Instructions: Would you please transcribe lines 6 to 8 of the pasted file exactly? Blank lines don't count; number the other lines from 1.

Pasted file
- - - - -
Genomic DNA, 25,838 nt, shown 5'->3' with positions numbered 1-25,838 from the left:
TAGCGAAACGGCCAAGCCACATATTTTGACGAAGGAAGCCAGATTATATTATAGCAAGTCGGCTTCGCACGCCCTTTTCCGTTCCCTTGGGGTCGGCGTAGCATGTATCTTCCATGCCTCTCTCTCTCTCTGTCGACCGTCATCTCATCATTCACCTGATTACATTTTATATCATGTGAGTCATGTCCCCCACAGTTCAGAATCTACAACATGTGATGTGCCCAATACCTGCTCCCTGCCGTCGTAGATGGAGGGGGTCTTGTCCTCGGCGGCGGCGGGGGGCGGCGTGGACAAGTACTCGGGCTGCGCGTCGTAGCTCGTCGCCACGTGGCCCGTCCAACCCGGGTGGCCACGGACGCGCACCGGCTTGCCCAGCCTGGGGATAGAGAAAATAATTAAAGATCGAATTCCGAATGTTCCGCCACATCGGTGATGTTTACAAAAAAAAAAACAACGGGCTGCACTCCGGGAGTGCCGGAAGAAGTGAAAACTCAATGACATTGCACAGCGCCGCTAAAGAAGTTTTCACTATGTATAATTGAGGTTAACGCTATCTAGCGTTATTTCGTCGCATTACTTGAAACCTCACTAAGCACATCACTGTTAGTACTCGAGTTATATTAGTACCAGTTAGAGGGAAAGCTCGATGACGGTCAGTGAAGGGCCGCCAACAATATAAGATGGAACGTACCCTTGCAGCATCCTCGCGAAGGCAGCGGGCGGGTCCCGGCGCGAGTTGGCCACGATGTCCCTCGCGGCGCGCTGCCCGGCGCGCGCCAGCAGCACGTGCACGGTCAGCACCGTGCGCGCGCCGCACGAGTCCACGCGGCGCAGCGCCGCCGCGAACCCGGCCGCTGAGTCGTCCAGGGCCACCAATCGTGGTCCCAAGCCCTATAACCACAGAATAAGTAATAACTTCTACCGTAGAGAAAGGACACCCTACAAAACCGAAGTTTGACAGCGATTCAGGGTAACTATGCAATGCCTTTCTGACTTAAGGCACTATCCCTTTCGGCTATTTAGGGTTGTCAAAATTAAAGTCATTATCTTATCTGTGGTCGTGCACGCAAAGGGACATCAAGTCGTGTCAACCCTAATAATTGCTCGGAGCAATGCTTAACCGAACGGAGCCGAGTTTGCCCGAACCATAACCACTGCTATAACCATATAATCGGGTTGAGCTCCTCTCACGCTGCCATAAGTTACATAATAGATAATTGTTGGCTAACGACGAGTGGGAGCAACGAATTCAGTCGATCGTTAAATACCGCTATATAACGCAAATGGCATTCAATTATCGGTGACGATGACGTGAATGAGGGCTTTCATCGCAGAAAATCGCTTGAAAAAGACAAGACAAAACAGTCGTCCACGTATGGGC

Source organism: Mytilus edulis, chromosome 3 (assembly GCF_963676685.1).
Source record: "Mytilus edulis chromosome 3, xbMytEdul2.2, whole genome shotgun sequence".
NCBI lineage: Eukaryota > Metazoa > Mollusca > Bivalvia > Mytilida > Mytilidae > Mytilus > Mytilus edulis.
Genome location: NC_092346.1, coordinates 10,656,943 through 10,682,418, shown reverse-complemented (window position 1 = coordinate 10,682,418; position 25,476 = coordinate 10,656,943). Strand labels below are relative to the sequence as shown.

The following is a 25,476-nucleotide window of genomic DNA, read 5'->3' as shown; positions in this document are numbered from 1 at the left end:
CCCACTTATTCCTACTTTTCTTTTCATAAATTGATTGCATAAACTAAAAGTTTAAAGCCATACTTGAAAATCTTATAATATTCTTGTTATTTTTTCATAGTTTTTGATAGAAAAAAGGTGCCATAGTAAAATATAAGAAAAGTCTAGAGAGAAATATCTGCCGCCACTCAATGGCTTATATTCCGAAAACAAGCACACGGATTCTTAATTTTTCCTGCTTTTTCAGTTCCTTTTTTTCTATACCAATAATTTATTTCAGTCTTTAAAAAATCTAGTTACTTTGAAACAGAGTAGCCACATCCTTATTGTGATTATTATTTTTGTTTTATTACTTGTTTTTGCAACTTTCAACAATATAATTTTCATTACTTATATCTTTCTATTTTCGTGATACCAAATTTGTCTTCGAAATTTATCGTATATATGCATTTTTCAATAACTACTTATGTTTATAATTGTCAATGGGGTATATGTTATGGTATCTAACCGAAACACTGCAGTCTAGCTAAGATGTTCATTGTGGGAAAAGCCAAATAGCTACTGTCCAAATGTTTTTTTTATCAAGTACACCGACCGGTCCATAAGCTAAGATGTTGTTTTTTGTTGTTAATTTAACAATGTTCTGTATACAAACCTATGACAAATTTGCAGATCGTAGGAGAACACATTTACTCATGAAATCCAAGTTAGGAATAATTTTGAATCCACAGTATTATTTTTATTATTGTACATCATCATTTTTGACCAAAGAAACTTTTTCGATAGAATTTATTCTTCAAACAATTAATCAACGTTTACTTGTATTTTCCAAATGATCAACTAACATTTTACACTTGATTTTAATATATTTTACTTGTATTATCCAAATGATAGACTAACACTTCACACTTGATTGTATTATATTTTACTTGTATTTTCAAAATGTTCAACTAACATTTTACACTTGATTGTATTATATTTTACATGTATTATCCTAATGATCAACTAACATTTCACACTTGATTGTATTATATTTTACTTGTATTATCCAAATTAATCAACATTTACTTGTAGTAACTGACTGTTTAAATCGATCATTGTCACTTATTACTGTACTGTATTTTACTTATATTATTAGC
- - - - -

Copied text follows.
Genome location: NC_092346.1, coordinates 10,656,943 through 10,682,418, shown reverse-complemented (window position 1 = coordinate 10,682,418; position 25,476 = coordinate 10,656,943). Strand labels below are relative to the sequence as shown.

The following is a 25,476-nucleotide window of genomic DNA, read 5'->3' as shown; positions in this document are numbered from 1 at the left end:
CCCACTTATTCCTACTTTTCTTTTCATAAATTGATTGCATAAACTAAAAGTTTAAAGCCATACTTGAAAATCTTATAATATTCTTGTTATTTTTTCATAGTTTTTGATAGAAAAAAGGTGCCATAGTAAAATATAAGAAAAGTCTAGAGAGAAATATCTGCCGCCACTCAATGGCTTATATTCCGAAAACAAGCACACGGATTCTTAATTTTTCCTGCTTTTTCAGTTCCTTTTTTTCTATACCAATAATTTATTTCAGTCTTTAAAAAATCTAGTTACTTTGAAACAGAGTAGCCACATCCTTATTGTGATTATTATTTTTGTTTTATTACTTGTTTTTGCAACTTTCAACAATATAATTTTCATTACTTATATCTTTCTATTTTCGTGATACCAAATTTGTCTTCGAAATTTATCGTATATATGCATTTTTCAATAACTACTTATGTTTATAATTGTCAATGGGGTATATGTTATGGTATCTAACCGAAACACTGCAGTCTAGCTAAGATGTTCATTGTGGGAAAAGCCAAATAGCTACTGTCCAAATGTTTTTTTTATCAAGTACACCGACCGGTCCATAAGCTAAGATGTTGTTTTTTGTTGTTAATTTAACAATGTTCTGTATACAAACCTATGACAAATTTGCAGATCGTAGGAGAACACATTTACTCATGAAATCCAAGTTAGGAATAATTTTGAATCCACAGTATTATTTTTATTATTGTACATCATCATTTTTGACCAAAGAAACTTTTTCGATAGAATTTATTCTTCAAACAATTAATCAACGTTTACTTGTATTTTCCAAATGATCAACTAACATTTTACACTTGATTTTAATATATTTTACTTGTATTATCCAAATGATAGACTAACACTTCACACTTGATTGTATTATATTTTACTTGTATTTTCAAAATGTTCAACTAACATTTTACACTTGATTGTATTATATTTTACATGTATTATCCTAATGATCAACTAACATTTCACACTTGATTGTATTATATTTTACTTGTATTATCCAAATTAATCAACATTTACTTGTAGTAACTGACTGTTTAAATCGATCATTGTCACTTATTACTGTACTGTATTTTACTTATATTATTAGC